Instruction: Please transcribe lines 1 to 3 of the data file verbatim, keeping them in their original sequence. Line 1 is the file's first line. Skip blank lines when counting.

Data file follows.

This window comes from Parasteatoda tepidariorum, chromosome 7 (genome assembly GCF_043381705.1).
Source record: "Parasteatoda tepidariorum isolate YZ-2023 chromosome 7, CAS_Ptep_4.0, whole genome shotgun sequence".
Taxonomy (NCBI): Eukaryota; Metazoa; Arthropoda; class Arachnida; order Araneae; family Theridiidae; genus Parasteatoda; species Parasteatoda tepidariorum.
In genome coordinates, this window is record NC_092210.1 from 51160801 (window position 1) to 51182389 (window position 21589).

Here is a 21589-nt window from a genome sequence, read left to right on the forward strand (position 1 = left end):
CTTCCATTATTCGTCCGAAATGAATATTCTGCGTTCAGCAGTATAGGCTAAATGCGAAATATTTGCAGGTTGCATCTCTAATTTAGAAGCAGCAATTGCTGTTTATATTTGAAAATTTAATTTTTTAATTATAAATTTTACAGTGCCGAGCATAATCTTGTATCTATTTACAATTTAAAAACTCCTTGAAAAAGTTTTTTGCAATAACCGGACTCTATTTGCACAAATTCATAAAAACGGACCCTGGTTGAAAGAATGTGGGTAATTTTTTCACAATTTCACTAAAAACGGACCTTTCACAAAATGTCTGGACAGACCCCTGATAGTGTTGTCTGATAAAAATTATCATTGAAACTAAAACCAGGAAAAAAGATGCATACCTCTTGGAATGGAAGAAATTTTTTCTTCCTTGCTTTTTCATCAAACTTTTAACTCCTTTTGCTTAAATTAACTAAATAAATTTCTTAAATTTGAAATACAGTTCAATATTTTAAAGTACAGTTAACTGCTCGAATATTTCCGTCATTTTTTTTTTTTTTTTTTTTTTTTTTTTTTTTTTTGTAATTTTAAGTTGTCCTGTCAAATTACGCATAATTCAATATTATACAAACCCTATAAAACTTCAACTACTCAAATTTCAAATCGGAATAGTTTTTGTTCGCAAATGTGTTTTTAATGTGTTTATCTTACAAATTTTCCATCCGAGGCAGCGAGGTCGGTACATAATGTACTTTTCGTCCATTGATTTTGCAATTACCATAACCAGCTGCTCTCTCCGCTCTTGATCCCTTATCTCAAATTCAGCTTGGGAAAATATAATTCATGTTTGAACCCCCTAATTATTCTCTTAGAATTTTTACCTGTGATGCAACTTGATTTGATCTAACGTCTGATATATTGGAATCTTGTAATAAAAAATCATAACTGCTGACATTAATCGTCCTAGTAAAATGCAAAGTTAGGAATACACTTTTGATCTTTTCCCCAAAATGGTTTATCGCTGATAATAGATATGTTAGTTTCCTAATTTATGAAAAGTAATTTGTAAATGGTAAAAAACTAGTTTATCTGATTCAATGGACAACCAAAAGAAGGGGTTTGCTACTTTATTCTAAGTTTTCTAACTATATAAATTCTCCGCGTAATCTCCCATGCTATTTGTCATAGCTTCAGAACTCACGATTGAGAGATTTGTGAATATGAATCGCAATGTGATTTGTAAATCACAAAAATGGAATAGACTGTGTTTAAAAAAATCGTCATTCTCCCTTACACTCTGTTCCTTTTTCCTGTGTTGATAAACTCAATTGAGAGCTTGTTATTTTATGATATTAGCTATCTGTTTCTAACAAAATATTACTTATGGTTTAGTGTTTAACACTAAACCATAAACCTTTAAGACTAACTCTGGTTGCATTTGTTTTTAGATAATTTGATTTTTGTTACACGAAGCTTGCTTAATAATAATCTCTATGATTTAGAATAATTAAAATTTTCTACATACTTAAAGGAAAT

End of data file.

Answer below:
This window comes from Parasteatoda tepidariorum, chromosome 7 (genome assembly GCF_043381705.1).
Source record: "Parasteatoda tepidariorum isolate YZ-2023 chromosome 7, CAS_Ptep_4.0, whole genome shotgun sequence".
Taxonomy (NCBI): Eukaryota; Metazoa; Arthropoda; class Arachnida; order Araneae; family Theridiidae; genus Parasteatoda; species Parasteatoda tepidariorum.